In 1953-54 Mr J. Macrae was the conductor for a concert in the North Church (now Argos). Roy Lennox took over in 1954. Bramwell Cook was the conductor from 1960. Under him we performed Bach’s Mass in B Minor in 1963.

Later Stuart Anderson became conductor in the early 1960’s. When he left Norma Proctor sang in The Dream of Gerontius in 1964 under Henry Havergal who came at short notice from the Academy. As a result of this expense we nearly went bust, but we were saved by Colonel McHutchon getting us a loan through Standard Life. At that time we performed in what is now the Baptist Church, then called the South Church.

During the 1960’s Sir George Younger (who later became Minister for Defence under Margaret Thatcher) was our chairman as well as one of the tenors. He persuaded Giles Havergal, then principal of the RSAMD, to be our conductor for one year.

The most famous singer from our area in the post World War years is probably Margaret Marshall. She has sung several times with us. The first was in Vaughan Williams’s Sea Symphony during the 1960’s when she was a rising star (The baritone was Ronald Morrison). Later she sang in The Messiah, (1973), The Creation(1975) and The German Requiem (1978). In 1995 she sang Mozart’s Solemn Vespers and Requiem with George Farmer conducting.

Linda Finnie sang in Judas Maccabeus in 1976.

During the coal miners’ strike of the winter of 1965-66 our choir rehearsed at several different schools and churches which happened to have electricity on that night. The schools included Craigs, Stirling High and Riverside. The churches included Kippen Parish, Dunblane Cathedral and the North Church.

Our post-World War II era has been dominated, of course, by George Farmer. His first concert as conductor was in 1969: Kodaly’s Missa Bevis and Faure’s Requiem. Neil Mackie was the tenor then, as so often at that time. There were over 100 singers in our choir at that time! The 14 tenors included Bob Tait, and the altos Anna McLean (joined 1960). The basses included David Aitken (joined 1966) and Ian Richardson (joined 1968). All except Bob still sing with us.

George’s first spell as conductor was 1968/69 until 1978 when Dick Halliday took over until 1984/85. George then returned for a marathon spell from 1985/86 until 1996/97.

Pat McMahon and Frances McCafferty were regular soloists at that time. One of George’s most ambitious pieces was Vaughan Williams’ Sea Symphony. George’s last concert was Elijah with my son Duncan Sutherland (with his voice about to break at 14) as the youth.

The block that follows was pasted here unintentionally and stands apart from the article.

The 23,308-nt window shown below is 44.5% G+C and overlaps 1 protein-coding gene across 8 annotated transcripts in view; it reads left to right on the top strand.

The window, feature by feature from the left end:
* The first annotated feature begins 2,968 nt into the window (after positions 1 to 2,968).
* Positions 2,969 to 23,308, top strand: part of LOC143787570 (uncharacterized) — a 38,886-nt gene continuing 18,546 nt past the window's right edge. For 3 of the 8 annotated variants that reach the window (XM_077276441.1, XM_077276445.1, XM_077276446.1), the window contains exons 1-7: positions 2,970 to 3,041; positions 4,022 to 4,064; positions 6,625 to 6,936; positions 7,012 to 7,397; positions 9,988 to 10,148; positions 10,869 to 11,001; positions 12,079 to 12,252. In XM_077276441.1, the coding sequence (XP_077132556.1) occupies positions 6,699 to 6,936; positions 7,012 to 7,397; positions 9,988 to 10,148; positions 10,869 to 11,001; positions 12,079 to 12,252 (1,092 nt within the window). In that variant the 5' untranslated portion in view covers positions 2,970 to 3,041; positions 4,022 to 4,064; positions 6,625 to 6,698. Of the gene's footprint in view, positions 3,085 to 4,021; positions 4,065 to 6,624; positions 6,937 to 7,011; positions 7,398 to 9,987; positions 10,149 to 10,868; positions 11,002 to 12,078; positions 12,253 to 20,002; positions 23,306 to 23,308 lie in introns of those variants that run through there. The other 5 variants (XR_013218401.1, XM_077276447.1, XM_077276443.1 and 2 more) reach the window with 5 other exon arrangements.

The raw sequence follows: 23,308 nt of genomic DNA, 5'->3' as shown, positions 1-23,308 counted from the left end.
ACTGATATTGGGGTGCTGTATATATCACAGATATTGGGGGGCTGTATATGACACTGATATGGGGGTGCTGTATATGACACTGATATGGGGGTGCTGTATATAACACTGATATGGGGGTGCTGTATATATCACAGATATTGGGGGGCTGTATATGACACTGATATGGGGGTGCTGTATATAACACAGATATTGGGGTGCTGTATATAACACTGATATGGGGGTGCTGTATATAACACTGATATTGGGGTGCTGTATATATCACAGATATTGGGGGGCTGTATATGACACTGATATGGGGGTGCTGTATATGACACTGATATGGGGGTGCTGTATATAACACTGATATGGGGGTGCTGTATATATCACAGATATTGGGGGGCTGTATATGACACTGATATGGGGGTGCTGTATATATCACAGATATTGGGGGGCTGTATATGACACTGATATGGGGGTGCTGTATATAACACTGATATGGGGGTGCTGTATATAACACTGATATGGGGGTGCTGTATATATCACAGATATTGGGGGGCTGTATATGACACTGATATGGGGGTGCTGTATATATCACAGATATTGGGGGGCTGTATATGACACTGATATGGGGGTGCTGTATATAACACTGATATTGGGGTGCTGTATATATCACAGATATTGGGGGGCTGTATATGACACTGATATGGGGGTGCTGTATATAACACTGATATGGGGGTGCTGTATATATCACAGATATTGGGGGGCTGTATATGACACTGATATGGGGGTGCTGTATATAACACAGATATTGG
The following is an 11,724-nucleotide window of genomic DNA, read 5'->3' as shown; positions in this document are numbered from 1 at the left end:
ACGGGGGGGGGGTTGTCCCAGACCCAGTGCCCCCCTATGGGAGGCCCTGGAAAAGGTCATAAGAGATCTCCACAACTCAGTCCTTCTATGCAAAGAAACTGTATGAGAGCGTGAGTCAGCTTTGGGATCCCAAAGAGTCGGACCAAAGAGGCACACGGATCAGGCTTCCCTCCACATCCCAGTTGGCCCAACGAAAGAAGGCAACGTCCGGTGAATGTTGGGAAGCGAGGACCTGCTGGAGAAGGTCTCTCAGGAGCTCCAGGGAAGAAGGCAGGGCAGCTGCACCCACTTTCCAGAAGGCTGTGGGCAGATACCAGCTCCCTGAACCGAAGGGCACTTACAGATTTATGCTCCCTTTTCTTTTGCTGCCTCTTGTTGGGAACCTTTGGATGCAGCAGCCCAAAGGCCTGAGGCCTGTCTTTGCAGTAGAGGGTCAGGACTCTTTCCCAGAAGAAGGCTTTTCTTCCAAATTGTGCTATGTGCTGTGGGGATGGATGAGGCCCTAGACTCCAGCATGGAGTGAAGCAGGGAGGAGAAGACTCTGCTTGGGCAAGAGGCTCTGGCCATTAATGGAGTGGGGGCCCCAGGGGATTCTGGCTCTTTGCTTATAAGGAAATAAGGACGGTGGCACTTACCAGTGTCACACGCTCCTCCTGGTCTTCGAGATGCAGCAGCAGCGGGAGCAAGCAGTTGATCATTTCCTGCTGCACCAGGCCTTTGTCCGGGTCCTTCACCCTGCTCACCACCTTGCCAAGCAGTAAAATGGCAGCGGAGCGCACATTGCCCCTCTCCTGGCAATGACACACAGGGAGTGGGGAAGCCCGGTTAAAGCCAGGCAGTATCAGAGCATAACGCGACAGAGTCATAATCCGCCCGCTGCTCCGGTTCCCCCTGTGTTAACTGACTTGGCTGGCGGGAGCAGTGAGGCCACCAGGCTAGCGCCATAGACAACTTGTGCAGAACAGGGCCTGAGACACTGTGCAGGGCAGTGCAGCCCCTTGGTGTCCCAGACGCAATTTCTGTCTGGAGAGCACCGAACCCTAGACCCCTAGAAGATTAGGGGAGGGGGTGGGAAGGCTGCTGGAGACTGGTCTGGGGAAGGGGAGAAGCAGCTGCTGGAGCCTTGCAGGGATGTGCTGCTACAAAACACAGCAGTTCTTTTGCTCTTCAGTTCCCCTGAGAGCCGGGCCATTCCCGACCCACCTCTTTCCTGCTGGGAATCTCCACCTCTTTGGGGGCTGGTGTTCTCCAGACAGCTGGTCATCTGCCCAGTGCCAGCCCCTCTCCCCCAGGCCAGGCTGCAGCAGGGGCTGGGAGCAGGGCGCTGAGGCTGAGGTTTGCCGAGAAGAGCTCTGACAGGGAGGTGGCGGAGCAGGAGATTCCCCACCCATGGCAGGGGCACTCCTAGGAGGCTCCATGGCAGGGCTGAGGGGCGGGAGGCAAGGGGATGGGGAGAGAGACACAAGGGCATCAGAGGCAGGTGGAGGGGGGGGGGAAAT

Richard Galloway conducted us from 1998 until his unfortunate death in 2000.

Irishman Eric Dunlea conducted us from 2000/01 until Xmas 2009. His great ambition was to perform the Verdi Requiem which we did in 2007 with the St Modan’s School Choir and some members of the Rosenethe Choir.

Another memorable concert was Liszt’s Christus in 2002. For this we combined forces with the Falkirk Festival Chorus under Bob Tait. We performed this work for the first time ever in Scotland – even earning a favourable crit from Michael Tumelty!- in both Stirling (the Albert Hall) and Falkirk (Town Hall).

In 2002 we renamed ourselves the Stirling City Choir in recognition of city status being conferred on Stirling.

Since September 2009 we have had our first female conductor, Gillian Craig.

For some years we have had a Chamber Choir under the leadership of Kathleen McPhail. This consists of about a dozen sopranos and altos who perform a few separate pieces for our December and February concerts. In addition there have been special events such as a concert at Plean Castle in 2006 and the Provost’s Awards Ceremony at Stirling Castle in 2008. Some of the pieces are written or arranged by Kathleen herself. The conductor originally was Eric Dunlea and is now Gillian Craig.

For our February 2010 concert we co-operated with Big Noise, the sistema programme to train young string players in the Raploch. Together we performed a version of the final choral movement of Beethoven’s 9th symphony entitled Big Joy.

 

Postscript:

Thank you to an earlier choir historian and former alto and secretary, Marjorie Lumsden, for lending me her relevant documents and notes.